By working together, consumer packaged goods manufacturers and retailers can make a difference.
To better understand social media users, retailers are open to ideas from consumer packaged goods firms.
Leading companies are capitalizing on three basic human needs.
- Bank Systems & Technology, 3 June 2014
This checklist can help you understand—and fix—the causes of failure in digital projects.
Outlook evolves from loss of trust in 2013 toward sustainable prescription for rebuilding it.
- Banktech, 27 March 2014
Charging a single person with executing a digital strategy for the future could be a step in the wrong direction.
Today more than ever, technology-driven innovation is contributing to growth. The leading innovators “operationalize” their innovation programs to create lasting success.
Chief information officers (CIOs) understand the importance of IT innovation. Ninety percent of CIOs in our latest study on IT innovation say that technology-driven business innovation is crucial for achieving competitive advantage. They understand that the rewards of IT innovation can be impressive—from the retailer that uses big data to reduce its inventory by $1 billion to the bank startup that employs advanced analytics to succeed in the low-income mortgage market.
Yet on average, just 12 percent of IT budgets are earmarked for innovation (see figure 1). Additionally, only 23 percent of organizations in our study report very positive results from their IT innovation efforts. Why the disconnect? Why do CIOs understand the importance of IT innovation but fail to capitalize on it?
Good CIOs have added strategic value and insight to their roles for some time, and they long ago shifted away from being traditional back-office operations officers. They have unique access and visibility into the front office and unparalleled views about how to drive success across the organization. These insights can clear a path for innovative ideas that bring transformative change and capitalize on the promise of the digital disruption underway.Close
- Banktech, 31 January 2014
Digital disruption is about to up-end traditional bank products and services, and most U.S. banks are not ready for it.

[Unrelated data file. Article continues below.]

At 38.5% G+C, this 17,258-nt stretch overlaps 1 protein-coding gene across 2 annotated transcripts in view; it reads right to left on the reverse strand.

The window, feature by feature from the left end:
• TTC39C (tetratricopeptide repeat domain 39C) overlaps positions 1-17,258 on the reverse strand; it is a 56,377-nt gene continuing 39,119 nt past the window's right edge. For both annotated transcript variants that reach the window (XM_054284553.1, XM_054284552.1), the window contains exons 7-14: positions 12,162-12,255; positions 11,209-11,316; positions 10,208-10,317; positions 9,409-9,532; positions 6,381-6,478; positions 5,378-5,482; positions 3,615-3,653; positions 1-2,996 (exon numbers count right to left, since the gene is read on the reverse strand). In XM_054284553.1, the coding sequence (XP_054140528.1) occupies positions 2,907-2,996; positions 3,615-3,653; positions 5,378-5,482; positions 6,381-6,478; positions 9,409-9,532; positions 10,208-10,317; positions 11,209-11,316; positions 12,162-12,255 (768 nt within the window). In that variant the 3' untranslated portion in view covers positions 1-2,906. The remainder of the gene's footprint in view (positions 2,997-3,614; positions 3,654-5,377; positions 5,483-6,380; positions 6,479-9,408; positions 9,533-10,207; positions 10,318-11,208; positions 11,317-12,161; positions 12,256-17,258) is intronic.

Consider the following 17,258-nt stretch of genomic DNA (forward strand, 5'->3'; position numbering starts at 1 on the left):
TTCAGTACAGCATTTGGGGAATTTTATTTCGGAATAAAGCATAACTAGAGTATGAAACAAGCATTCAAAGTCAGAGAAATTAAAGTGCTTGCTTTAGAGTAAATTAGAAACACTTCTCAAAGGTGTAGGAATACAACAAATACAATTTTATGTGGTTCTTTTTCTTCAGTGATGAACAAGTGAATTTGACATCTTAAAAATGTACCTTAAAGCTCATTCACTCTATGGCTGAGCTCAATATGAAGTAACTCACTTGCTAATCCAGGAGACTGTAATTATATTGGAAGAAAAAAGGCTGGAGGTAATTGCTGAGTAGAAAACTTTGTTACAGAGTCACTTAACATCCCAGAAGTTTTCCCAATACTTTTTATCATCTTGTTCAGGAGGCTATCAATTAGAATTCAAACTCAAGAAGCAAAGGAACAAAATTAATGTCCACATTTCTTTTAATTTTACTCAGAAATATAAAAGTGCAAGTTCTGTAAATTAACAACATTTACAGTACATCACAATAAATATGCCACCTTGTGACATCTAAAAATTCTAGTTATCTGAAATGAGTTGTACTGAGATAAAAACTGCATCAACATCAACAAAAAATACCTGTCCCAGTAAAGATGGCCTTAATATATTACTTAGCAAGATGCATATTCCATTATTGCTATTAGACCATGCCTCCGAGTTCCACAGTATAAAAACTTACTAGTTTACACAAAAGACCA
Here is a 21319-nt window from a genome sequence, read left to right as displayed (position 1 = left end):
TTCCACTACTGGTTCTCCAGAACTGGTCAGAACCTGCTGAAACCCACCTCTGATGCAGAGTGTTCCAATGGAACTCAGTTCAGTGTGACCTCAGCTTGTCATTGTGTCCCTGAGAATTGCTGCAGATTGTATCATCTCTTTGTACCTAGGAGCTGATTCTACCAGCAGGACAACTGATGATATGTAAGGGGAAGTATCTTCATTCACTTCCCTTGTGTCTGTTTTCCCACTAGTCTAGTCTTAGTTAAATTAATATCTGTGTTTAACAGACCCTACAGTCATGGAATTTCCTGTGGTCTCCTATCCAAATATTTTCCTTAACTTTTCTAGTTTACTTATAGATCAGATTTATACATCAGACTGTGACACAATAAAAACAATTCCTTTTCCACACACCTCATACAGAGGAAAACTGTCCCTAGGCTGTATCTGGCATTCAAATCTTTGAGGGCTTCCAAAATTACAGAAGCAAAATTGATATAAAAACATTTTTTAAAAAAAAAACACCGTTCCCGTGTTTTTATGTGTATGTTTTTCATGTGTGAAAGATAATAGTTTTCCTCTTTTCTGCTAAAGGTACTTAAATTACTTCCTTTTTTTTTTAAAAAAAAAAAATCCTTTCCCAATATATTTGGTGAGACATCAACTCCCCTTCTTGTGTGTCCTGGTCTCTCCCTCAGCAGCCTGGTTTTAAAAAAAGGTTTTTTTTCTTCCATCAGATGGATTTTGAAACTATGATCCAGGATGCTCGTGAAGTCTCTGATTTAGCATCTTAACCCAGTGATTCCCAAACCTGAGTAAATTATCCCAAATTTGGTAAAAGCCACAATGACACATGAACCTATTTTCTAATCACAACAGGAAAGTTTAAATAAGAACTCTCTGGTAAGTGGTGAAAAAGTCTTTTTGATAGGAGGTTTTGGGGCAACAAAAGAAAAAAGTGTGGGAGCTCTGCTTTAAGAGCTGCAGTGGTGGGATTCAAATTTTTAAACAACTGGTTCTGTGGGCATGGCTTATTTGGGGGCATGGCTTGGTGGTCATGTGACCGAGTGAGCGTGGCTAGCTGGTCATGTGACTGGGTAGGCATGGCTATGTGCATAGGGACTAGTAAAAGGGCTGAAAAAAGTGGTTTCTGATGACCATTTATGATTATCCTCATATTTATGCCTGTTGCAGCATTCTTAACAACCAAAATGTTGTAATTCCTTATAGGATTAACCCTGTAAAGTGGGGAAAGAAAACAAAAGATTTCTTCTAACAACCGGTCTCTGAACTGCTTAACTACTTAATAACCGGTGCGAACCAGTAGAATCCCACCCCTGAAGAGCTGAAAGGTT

Digital disruption is mainly driven by consumers, and rewards await the companies that adapt.
The digital leaders who attended the 2013 Digital Business Forum roundtables provided insights on the current status of digitalization for consumers and in today's businesses.Close
With a plan in place, schools can make sure that their investments in digital technology don’t go to waste.
Digitization has rocked the classroom experience and the education system as a whole with a flood of new technologies that promise to change the way teachers teach and students learn. From tablets and e-readers to interactive whiteboards and online learning programs, classroom technology has become a big business. According to the Center for Digital Education, U.S. elementary, middle, and high schools will spend almost $10 billon on technology in 2013, an increase of $4 billion since 2003.
Yet cutting-edge technology is so enticing that it’s easy to get caught up in the moment—acquiring new devices before truly understanding how they apply to the classroom and enhance the learning experience. The truth is, despite many successes, there remains uncertainty about the efficacy of technology in the classroom, and how school systems acquire and implement technology remains a challenge. Without a plan in place, even the best technologies can go to waste.
That’s why today’s schools need a flexible, evergreen process in place that gives students and teachers access to technology while accounting for ever-changing, ever-improving technological advances. This paper examines how those involved in the classroom experience, from administrators to teachers to educational technology firms, can create a structured process for developing a technology strategy and a road map for 21st century learning.Close
Digitization could be a major opportunity for healthcare industry players—if they take the right steps.
Forecasting the future of any industry is difficult, none more so right now than healthcare in the United States. There are countless reasons why healthcare will look different in the near future, not least of which being the country’s movement toward national coverage. However, digital transformation—the cumulative change that comes when digital technologies are introduced wholesale into an established industry—is poised to have an even bigger impact. For the U.S. healthcare industry, digital technology will be transformational, cutting healthcare delivery costs, eliminating errors through improved electronic medical records, and establishing routinized, evidence-based approaches to treatment.Close